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Do You Have a Fragmented Credit Report?

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Fragmented credit reports are rare but can happen from time to time.

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When credit files split and become fragmented, it's very likely the information on those files will be different. So, for example, your Amex account may appear on one of your fragments files while your Bank of America account may appear on another.

Point being, fragmented files are not carbon copies of each other.

How Can You Avoid This Problem?

The file size issue can be addressed, well, by not having too much credit. Don't get me wrong; I'm not talking about someone with a few credit cards and a bunch of mortgages.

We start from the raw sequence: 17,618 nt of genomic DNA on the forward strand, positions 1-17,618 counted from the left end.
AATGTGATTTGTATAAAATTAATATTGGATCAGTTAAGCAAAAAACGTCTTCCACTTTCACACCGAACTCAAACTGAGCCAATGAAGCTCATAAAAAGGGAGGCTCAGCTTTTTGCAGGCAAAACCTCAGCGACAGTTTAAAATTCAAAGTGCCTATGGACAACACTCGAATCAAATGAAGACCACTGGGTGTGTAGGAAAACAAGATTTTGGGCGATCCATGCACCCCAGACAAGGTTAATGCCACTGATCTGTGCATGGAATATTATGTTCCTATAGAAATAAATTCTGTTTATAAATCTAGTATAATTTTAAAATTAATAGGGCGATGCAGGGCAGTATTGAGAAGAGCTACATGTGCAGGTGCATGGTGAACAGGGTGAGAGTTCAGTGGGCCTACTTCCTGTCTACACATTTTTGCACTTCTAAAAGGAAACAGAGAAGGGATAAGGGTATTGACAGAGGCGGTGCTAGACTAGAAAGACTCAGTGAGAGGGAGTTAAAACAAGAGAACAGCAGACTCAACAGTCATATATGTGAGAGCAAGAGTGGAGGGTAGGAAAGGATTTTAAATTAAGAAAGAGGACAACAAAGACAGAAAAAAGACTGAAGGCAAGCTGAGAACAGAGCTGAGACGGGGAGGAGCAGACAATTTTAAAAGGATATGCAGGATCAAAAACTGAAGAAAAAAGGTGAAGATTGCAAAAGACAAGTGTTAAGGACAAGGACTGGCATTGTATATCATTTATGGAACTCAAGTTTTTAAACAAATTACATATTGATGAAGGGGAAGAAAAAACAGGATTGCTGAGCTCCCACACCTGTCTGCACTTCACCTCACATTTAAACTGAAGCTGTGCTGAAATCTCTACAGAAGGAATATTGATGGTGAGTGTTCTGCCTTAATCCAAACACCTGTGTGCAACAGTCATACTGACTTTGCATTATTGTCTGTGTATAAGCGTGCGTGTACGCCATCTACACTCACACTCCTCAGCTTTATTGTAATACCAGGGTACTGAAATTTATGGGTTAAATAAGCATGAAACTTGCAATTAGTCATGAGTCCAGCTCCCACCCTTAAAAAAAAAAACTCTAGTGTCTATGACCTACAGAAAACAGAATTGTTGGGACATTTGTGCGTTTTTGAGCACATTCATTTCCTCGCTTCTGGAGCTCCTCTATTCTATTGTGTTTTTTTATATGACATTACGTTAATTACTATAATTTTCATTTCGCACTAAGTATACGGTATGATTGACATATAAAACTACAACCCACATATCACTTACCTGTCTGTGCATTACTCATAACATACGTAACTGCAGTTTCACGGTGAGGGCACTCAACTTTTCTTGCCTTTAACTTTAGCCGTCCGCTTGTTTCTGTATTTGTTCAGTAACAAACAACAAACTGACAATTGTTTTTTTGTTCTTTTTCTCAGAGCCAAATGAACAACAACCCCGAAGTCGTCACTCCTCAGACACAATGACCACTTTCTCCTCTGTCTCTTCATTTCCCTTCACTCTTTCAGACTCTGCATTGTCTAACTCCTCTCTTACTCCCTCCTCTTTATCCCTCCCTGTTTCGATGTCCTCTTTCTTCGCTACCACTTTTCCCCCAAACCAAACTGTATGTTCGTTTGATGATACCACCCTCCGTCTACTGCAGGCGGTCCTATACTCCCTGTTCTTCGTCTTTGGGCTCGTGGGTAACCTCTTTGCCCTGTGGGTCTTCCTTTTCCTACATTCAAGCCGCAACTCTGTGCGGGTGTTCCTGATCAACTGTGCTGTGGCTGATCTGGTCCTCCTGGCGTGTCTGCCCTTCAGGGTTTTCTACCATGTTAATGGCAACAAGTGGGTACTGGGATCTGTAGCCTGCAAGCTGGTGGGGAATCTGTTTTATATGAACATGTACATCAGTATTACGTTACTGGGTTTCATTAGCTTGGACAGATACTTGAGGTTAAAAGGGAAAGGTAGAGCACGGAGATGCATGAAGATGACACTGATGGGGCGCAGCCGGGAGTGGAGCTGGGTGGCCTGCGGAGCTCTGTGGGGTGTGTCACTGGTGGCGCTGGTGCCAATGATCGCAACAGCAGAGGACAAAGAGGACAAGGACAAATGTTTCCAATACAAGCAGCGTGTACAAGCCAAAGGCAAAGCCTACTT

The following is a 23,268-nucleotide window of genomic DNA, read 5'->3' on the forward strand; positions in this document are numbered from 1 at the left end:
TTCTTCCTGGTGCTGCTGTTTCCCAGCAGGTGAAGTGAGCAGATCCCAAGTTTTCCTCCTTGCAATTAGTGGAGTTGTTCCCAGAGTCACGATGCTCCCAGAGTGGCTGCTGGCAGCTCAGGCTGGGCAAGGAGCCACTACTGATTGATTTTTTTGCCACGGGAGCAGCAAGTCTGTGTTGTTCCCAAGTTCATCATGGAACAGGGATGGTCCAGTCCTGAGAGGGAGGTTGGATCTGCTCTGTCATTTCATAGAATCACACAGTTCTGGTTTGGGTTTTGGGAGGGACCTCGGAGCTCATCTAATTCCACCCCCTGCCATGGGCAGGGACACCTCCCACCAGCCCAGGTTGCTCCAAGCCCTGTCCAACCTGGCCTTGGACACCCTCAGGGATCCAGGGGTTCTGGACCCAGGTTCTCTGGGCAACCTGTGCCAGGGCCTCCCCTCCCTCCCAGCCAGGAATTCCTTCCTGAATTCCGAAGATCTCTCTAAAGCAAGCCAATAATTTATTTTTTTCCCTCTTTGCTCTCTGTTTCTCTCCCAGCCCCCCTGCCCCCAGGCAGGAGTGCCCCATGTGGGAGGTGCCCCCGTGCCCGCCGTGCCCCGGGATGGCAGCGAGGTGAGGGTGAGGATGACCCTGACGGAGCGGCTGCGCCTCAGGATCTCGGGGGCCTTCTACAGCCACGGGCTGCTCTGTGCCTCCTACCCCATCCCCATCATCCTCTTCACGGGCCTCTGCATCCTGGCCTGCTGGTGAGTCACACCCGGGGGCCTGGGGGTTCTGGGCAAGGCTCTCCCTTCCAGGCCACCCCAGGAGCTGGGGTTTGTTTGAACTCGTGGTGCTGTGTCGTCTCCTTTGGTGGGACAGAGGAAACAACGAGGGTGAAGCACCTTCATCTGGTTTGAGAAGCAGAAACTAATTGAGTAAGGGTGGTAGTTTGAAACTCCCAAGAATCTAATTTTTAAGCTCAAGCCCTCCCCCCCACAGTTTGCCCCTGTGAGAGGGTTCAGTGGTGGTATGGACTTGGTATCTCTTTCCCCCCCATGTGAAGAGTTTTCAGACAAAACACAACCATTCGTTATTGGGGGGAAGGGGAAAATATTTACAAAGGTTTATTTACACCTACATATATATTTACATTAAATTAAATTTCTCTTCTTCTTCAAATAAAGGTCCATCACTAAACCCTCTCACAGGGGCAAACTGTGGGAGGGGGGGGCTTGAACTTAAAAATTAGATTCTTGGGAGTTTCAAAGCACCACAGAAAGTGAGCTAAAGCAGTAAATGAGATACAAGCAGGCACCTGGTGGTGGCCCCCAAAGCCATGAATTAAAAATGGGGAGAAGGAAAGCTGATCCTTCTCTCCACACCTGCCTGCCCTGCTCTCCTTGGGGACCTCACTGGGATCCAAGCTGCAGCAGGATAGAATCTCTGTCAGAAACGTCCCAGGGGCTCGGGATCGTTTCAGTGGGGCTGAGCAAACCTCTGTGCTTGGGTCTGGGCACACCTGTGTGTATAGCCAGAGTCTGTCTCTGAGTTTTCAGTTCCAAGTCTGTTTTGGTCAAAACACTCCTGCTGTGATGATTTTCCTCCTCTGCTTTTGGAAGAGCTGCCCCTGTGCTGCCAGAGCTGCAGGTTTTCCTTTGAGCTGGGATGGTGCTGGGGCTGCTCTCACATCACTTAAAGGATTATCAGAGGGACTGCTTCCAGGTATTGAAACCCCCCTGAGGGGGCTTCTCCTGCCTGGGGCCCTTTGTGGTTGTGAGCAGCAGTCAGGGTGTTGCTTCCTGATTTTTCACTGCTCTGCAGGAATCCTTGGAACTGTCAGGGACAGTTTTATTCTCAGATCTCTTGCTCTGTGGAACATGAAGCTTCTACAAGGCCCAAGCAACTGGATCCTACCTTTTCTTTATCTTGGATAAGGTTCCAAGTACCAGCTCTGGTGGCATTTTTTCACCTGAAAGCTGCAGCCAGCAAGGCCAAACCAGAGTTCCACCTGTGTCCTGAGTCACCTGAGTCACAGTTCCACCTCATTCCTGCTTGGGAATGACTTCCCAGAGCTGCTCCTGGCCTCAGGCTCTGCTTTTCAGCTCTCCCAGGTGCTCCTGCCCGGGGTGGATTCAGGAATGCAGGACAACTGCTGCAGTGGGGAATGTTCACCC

I'm talking about someone who has scores of accounts on his or her credit report. It takes a lot to max out your credit file's size, but I've definitely seen it happen.

The issue of multiple aliases causing duplicate credit files is a little different. If you get married, then divorced, then married again, etc…you could end up with duplicate credit files simply because you've changed your name.

But, when you change your name did you do so with each and every one of your creditors?

I can see that being easily forgotten, and eventually you could confuse the credit bureaus just enough that they end up with more than one credit report with quasi-accurate identification.


Editor's Note: This article by John Ulzheimer was originally published on MintLife.

See more from Mint.com:

How to Reduce the Cost of a Lost Smartphone

What to Do If You Inherit Money from an IRA


Twitter: @mint
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